Humour is a universal language. This is reflected in the Swiss Sign of the Year, which pokes gentle fun at Alain Berset, who holds the rotating Swiss presidency this year. But what is the status of sign language in Switzerland?
In order to describe the Swiss president accurately, you only need two things: a thumb and an index finger. The gesture symbolises his lack of hair.
Since 2016, the Swiss Deaf Associationexternal link has awarded a Sign of the Year in the German-speaking part of the country. Donald Trumpexternal link was the inaugural winner, with Roger Federerexternal link receiving the honour last year.
The sign for Alain Berset has established itself among Swiss signers since his speech on Swiss National Day, August 1, on the Rütli meadow. For the first time, the speeches and national anthem were interpreted in sign language.
This is a good example of the increased awareness for such needs. But where does sign language currently stand in Switzerland?
Sign languages are independent visual speech systems with their own grammars. In Switzerland they exist in the country’s three official languages: German, French and Italian. There are dialects too. But signs are not just gesticulated versions of spoken languages. Like all languages, they have developed over time.
Exact statistics don’t exist, but in Switzerland there are an estimated 10,000 deaf people and 600,000 who are hard of hearing, many of whom use sign language.
In 2014 Switzerland ratified the United Nations’ Convention on the Rights of Persons with Disabilitiesexternal link, which is intended to give people with disabilities the same rights as those without and enable them to participate in society. Contrary to the belief that people with disabilities are somehow “deficient”, the convention says they simply have different needs.
Sign language is currently not a national language in Switzerland. It is mentioned only in the cantonal constitutions of Geneva and Zurich. Switzerland is thus failing to fulfil one of the UN convention’s central points, argues the Swiss Deaf Association, which describes both spoken as well as non-spoken languages as stand-alone, independent languages.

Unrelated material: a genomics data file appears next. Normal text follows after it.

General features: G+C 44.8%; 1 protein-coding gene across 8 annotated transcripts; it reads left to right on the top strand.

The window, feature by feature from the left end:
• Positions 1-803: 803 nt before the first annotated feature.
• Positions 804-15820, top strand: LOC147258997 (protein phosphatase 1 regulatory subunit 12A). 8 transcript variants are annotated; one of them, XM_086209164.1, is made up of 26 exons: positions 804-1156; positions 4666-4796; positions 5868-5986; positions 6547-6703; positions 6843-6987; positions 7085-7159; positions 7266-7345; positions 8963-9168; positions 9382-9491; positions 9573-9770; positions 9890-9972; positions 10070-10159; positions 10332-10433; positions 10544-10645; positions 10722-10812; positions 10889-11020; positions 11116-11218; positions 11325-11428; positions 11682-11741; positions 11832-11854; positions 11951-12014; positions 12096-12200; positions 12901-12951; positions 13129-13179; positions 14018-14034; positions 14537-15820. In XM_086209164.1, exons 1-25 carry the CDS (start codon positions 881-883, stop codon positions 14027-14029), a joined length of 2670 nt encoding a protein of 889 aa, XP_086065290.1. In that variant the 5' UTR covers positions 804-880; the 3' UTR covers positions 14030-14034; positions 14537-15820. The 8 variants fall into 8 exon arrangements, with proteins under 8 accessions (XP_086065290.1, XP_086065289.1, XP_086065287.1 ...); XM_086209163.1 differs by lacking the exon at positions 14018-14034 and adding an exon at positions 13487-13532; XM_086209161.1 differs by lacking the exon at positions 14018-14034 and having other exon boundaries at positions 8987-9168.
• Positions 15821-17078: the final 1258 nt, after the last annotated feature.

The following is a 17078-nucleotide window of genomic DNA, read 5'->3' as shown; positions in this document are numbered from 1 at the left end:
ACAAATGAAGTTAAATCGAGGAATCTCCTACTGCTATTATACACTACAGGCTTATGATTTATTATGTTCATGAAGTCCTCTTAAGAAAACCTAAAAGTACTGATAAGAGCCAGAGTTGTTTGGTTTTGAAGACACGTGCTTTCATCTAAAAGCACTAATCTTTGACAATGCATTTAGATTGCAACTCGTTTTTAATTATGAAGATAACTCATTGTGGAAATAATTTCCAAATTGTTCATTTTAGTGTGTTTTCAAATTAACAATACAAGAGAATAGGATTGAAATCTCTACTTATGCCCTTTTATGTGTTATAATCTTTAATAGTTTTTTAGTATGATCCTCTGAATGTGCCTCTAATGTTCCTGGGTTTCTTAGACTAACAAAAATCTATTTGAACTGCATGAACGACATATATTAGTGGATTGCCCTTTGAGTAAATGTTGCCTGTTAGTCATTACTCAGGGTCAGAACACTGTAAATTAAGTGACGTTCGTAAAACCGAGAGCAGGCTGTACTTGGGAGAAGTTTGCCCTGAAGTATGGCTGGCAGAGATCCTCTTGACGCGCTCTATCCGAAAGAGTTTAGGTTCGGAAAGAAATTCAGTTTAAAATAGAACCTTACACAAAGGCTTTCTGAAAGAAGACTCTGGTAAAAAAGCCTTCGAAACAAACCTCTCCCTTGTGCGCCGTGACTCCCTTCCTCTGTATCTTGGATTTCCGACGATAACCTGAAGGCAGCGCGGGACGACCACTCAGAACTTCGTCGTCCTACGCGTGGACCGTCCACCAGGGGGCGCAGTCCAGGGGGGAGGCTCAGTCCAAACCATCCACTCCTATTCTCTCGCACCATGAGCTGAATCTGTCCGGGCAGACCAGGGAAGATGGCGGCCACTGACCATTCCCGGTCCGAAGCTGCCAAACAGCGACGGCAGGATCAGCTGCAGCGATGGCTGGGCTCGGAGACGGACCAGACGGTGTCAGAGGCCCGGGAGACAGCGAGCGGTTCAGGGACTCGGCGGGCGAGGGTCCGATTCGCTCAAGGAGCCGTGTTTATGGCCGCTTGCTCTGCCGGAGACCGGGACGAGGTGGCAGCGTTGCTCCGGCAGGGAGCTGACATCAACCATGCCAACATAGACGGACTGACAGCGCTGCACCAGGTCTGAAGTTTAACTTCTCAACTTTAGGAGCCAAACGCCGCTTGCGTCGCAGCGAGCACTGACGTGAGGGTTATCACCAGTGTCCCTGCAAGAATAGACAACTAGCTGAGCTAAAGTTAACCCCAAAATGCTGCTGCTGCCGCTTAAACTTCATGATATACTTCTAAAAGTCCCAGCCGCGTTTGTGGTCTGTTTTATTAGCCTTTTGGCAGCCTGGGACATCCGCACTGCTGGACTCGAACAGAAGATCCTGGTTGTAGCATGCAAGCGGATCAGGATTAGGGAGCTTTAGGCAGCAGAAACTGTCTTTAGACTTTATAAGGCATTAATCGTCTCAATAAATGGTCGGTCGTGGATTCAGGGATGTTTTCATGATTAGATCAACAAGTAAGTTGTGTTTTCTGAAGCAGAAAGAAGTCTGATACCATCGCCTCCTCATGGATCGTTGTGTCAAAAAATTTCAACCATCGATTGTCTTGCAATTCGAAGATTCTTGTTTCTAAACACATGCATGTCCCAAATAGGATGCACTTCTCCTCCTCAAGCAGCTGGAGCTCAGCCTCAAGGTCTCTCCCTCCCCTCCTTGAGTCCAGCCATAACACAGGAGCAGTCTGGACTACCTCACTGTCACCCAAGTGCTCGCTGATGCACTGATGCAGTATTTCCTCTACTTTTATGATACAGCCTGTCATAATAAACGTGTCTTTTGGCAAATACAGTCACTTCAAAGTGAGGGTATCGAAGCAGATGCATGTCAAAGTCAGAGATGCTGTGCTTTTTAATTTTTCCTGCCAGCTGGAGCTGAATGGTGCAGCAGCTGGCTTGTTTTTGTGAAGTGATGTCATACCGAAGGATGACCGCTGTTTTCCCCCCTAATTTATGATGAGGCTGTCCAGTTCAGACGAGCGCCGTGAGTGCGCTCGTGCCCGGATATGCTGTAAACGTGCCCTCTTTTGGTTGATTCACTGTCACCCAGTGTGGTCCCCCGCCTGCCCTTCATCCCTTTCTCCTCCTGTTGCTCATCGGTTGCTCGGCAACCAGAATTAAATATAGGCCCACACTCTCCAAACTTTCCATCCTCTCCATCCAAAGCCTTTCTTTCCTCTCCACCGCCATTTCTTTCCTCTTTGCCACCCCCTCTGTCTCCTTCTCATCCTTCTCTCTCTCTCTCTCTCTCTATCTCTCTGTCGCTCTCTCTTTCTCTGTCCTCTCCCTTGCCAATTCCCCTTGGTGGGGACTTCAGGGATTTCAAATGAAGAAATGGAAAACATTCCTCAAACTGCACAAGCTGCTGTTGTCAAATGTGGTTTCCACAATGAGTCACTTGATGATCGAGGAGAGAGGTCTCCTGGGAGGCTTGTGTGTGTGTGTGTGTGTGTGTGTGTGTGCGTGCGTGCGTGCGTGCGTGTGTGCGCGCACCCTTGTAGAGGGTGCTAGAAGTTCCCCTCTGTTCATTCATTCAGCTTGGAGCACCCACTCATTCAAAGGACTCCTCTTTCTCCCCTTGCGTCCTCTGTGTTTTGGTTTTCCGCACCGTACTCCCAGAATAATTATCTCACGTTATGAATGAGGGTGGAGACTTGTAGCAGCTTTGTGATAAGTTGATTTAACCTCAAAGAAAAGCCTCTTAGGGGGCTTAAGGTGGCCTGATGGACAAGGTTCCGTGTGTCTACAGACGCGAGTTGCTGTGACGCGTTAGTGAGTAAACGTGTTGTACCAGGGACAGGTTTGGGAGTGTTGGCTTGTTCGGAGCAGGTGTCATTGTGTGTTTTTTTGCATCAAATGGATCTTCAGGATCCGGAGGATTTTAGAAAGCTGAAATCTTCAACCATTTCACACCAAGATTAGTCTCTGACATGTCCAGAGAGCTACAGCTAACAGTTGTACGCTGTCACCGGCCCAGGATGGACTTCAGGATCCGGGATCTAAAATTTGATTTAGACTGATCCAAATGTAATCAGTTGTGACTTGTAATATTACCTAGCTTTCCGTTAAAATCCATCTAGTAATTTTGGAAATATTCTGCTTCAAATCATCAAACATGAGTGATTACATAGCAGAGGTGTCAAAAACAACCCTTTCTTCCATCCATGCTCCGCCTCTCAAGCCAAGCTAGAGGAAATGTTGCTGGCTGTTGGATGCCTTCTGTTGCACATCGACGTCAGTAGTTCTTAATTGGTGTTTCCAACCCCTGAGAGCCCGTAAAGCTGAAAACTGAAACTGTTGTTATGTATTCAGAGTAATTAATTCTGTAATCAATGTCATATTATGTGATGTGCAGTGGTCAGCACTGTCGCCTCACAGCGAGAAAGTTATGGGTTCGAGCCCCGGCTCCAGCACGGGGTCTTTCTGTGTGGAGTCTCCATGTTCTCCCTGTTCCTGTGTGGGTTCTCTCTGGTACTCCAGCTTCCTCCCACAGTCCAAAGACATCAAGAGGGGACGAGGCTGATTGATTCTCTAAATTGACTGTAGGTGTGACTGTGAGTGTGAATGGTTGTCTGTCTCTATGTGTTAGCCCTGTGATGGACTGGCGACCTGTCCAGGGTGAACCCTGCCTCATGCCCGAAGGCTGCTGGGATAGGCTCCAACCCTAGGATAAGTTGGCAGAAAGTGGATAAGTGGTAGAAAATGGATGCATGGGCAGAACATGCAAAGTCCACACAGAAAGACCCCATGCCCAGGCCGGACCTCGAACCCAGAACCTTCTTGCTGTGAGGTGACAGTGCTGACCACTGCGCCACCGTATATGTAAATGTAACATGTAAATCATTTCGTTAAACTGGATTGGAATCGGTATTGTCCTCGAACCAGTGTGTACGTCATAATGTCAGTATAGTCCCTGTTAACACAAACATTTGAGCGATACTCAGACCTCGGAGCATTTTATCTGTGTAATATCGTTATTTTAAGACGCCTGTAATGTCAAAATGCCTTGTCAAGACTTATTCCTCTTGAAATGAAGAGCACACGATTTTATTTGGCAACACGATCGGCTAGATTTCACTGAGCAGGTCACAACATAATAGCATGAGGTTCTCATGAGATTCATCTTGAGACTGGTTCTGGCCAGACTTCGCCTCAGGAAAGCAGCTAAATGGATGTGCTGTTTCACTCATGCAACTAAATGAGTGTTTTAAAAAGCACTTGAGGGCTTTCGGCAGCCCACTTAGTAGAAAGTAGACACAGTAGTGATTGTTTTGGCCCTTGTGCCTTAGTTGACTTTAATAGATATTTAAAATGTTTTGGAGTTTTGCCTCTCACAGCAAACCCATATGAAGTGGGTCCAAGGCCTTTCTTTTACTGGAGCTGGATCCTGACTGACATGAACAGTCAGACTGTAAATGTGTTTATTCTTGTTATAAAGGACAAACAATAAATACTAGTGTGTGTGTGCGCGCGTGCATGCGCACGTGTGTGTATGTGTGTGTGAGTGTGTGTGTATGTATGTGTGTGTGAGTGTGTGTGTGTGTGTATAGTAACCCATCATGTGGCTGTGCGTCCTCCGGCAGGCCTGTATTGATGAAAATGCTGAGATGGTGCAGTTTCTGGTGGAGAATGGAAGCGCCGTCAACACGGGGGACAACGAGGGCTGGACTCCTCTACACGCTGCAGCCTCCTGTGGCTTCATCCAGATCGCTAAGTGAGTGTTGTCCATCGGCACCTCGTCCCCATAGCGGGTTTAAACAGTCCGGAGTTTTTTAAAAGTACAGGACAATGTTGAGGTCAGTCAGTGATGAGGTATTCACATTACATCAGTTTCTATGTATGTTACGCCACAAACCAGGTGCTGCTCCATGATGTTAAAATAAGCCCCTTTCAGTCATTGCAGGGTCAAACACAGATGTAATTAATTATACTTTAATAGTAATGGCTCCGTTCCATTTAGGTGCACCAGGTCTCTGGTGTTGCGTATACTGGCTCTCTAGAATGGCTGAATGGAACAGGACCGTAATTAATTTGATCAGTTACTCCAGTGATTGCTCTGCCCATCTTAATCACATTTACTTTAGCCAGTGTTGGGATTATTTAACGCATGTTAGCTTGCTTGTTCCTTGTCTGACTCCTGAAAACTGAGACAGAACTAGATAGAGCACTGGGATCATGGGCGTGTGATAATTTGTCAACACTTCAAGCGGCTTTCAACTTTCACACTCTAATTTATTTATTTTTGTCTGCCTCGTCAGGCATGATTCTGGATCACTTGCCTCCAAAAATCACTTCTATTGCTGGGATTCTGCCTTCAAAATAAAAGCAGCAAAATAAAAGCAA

In Sweden, by contrast, sign language is recognised as a minority language and in New Zealand it is even an official language.
In autumn 2017, deaf people and the hard of hearing demonstrated in Switzerlandexternal link, demanding political information be made available in sign language online. Some cities, such as Bern, prove that that is possible: people communicate via sign-language videos online.
Banned in schools
For a long time sign language was decried in Swiss schools as an inferior “monkey language” and was even banned in Geneva and Zurich until the 1980s and in St Gallen until the 1990s. Teachers feared it would be a bad influence on the spoken language.
Deaf or hearing-impaired children were punished if they signed during class – sometimes their fingers were beaten. Even in special schools, deaf or hearing-impaired children were forced to learn the spoken and written language.
Today, these children are often integrated into mainstream schools. This is not without problems: they can struggle to keep up with the lessonsexternal link. Reaching higher education or university is a considerable challenge. This is why lobbyists for deaf people are calling for more bilingual teaching:
(Translated from German by Thomas Stephens), swissinfo.ch